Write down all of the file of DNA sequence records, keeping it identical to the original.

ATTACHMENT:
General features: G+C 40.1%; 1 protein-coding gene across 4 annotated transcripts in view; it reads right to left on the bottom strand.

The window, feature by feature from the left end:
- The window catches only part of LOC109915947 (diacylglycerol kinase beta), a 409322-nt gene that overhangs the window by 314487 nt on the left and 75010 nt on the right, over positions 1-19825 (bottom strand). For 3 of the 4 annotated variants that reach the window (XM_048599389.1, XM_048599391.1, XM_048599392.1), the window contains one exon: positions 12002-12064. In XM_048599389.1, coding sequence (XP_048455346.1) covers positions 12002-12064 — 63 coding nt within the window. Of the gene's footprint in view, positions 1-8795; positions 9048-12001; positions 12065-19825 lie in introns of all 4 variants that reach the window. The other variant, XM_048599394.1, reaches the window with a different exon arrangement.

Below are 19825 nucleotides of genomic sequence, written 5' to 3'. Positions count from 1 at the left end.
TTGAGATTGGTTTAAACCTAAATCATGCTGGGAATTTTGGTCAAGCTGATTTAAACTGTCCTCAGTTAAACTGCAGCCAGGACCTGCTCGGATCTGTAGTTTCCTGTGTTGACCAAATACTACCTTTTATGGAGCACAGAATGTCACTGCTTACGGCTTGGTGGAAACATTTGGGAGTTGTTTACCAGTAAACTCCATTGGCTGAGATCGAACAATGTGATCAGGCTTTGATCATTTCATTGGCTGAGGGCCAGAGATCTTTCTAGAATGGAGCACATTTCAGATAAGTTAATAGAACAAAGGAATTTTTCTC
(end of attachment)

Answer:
General features: G+C 40.1%; 1 protein-coding gene across 4 annotated transcripts in view; it reads right to left on the bottom strand.

The window, feature by feature from the left end:
- The window catches only part of LOC109915947 (diacylglycerol kinase beta), a 409322-nt gene that overhangs the window by 314487 nt on the left and 75010 nt on the right, over positions 1-19825 (bottom strand). For 3 of the 4 annotated variants that reach the window (XM_048599389.1, XM_048599391.1, XM_048599392.1), the window contains one exon: positions 12002-12064. In XM_048599389.1, coding sequence (XP_048455346.1) covers positions 12002-12064 — 63 coding nt within the window. Of the gene's footprint in view, positions 1-8795; positions 9048-12001; positions 12065-19825 lie in introns of all 4 variants that reach the window. The other variant, XM_048599394.1, reaches the window with a different exon arrangement.

Below are 19825 nucleotides of genomic sequence, written 5' to 3'. Positions count from 1 at the left end.
TTGAGATTGGTTTAAACCTAAATCATGCTGGGAATTTTGGTCAAGCTGATTTAAACTGTCCTCAGTTAAACTGCAGCCAGGACCTGCTCGGATCTGTAGTTTCCTGTGTTGACCAAATACTACCTTTTATGGAGCACAGAATGTCACTGCTTACGGCTTGGTGGAAACATTTGGGAGTTGTTTACCAGTAAACTCCATTGGCTGAGATCGAACAATGTGATCAGGCTTTGATCATTTCATTGGCTGAGGGCCAGAGATCTTTCTAGAATGGAGCACATTTCAGATAAGTTAATAGAACAAAGGAATTTTTCTC